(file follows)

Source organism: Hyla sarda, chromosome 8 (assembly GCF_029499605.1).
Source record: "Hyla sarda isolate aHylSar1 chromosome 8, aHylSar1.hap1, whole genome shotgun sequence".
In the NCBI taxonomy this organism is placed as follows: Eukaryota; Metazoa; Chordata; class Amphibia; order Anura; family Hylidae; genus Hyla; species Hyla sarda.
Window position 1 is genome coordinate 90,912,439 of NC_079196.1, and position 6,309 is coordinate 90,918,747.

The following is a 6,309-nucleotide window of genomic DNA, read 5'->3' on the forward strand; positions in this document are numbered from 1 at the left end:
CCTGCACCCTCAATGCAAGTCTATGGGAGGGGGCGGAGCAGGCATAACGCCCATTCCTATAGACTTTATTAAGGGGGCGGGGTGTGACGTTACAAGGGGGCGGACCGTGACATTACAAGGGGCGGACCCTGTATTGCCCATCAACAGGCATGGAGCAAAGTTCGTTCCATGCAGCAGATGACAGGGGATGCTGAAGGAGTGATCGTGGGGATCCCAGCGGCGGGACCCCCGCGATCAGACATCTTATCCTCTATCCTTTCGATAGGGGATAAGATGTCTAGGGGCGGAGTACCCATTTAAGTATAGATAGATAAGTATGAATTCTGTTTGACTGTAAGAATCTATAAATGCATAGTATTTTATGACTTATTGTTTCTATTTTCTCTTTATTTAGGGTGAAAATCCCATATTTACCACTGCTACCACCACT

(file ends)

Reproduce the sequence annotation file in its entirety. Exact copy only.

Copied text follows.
Source organism: Hyla sarda, chromosome 8 (assembly GCF_029499605.1).
Source record: "Hyla sarda isolate aHylSar1 chromosome 8, aHylSar1.hap1, whole genome shotgun sequence".
In the NCBI taxonomy this organism is placed as follows: Eukaryota; Metazoa; Chordata; class Amphibia; order Anura; family Hylidae; genus Hyla; species Hyla sarda.
Window position 1 is genome coordinate 90,912,439 of NC_079196.1, and position 6,309 is coordinate 90,918,747.

The following is a 6,309-nucleotide window of genomic DNA, read 5'->3' on the forward strand; positions in this document are numbered from 1 at the left end:
CCTGCACCCTCAATGCAAGTCTATGGGAGGGGGCGGAGCAGGCATAACGCCCATTCCTATAGACTTTATTAAGGGGGCGGGGTGTGACGTTACAAGGGGGCGGACCGTGACATTACAAGGGGCGGACCCTGTATTGCCCATCAACAGGCATGGAGCAAAGTTCGTTCCATGCAGCAGATGACAGGGGATGCTGAAGGAGTGATCGTGGGGATCCCAGCGGCGGGACCCCCGCGATCAGACATCTTATCCTCTATCCTTTCGATAGGGGATAAGATGTCTAGGGGCGGAGTACCCATTTAAGTATAGATAGATAAGTATGAATTCTGTTTGACTGTAAGAATCTATAAATGCATAGTATTTTATGACTTATTGTTTCTATTTTCTCTTTATTTAGGGTGAAAATCCCATATTTACCACTGCTACCACCACT